When someone is wishing us something, how do we say "right back at you"?Is "lo stesso vale per te" the right and only response?

Is there an idiomatic term for Shopaholic?

I write a diary entry in Italian each day to practice my vocabulary and sentence structure. Currently, my theme is 'Chi sono?' so I am looking for words that describe me. Today, I want to write... more

03/26/19

How do English words change when plural in Italian?

When an English word is used as a singular term in Italian, it is normal to use the English singular form, for example:* un film* un computer* un marine spaziale* un cowboyWhen the words are used... more
Italian Translation Sound

03/26/19

Onomatopoeia in Italian?

What's the Italian equivalent for words such as, "**crash**", "**bang**", "**snap**", "**woosh**", "**wallop**" etc? Are there any onomatopoeia references out there that consolidate these... more

03/26/19

When to use "andare a" vs "andare al, allo, alla, ai, agli, alle" vs "andare in"?

I'm trying to understand the rules but I don't seem to find a proper pattern.The main problem is my Spanish and French conflict with Italian...Io voglio andare a USA?Io voglio andare ai USA?Io... more

03/26/19

Elephant in the room. What is the Italian equivalent?

“Elephant in the room” or “Elephant in the living room” This idiom is used when we are referring to a big issue, an obvious truth, or an obvious problem that... more

03/26/19

Can native Italian speakers read The Divine Comedy?

I'm interested to know how hard it is for native Italian speakers to read The Divine Comedy in Dante's original language. The work was composed in the 14th century, so I imagine that there would be... more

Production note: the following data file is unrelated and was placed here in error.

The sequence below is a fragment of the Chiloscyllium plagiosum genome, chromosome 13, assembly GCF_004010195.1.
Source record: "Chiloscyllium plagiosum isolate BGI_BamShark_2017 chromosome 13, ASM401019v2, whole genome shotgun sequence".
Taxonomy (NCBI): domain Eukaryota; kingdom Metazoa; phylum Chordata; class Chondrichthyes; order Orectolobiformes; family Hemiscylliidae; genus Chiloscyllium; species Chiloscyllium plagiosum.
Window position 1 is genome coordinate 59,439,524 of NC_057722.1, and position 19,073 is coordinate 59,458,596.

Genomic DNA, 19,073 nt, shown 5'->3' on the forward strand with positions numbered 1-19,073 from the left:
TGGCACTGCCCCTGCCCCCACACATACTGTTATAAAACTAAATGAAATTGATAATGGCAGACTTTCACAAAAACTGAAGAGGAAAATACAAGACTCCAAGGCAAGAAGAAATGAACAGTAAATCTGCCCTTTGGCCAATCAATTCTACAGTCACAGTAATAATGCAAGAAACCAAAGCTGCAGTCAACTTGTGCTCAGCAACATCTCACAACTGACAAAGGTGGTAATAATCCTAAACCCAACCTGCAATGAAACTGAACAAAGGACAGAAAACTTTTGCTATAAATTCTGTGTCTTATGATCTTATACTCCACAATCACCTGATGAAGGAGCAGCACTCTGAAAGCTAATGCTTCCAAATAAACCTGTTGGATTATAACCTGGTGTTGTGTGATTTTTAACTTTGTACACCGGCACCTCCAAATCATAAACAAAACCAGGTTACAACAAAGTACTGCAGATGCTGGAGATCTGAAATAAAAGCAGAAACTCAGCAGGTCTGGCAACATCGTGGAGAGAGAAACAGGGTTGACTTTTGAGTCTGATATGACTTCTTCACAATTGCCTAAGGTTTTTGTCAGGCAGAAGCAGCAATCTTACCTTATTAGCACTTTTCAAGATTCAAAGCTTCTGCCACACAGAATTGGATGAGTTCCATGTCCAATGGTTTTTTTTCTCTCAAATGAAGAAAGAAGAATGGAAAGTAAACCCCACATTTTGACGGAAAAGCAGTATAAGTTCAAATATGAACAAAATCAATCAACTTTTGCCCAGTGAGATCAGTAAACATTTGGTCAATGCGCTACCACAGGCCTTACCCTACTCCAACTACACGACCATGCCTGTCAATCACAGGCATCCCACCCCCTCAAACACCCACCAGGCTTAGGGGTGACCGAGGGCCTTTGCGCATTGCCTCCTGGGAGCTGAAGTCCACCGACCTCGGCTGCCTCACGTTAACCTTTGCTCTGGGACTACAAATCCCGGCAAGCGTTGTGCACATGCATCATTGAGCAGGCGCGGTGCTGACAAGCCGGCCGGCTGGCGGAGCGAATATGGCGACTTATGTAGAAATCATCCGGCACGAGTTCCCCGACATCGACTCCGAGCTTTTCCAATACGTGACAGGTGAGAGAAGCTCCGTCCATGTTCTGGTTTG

Italian Grammar Resources

03/25/19

Textbooks for CELI exams?

Is there any good textbook for:- grammar revision for the CELI exam (from level A1 to C2)- writing part (for text writing) preparation with tips etc. (exams CELI 4 and CELI 5)- general preparation... more
Italian Grammar

03/25/19

When is it appropriate to move "sono" and other verbs to the end?

I've noticed in some Italian TV shows that, especially when the characters announce themselves, they don't say:**io sono [Title] [Name]**but rather**[Title] [Name] sono**I've seen this kind of... more

03/25/19

Using vicino or vicina?

Can someone explain if there is a difference in meaning or usage between vicino and vicina. As far as I can tell, they seem to be interchangeable, yet I've seen both used.
Italian Verbs

03/25/19

Dropping the last letter of a verb in some cases?

I have been listening to some Italian songs lately and I have noticed a fact that I don't know if it's a rule or it's done only in the spoken language of the song to improve the flow of the... more
Italian Grammar Verbs

03/25/19

Can "si passivante" be constructed with null subject in certain contexts?

Consider the following exchange in which si passivante appears:> A scuola, si leggono i libri?Surely a grammatical answer would be> Sì, si leggono i libri.If I wanted to not mention "i libri"... more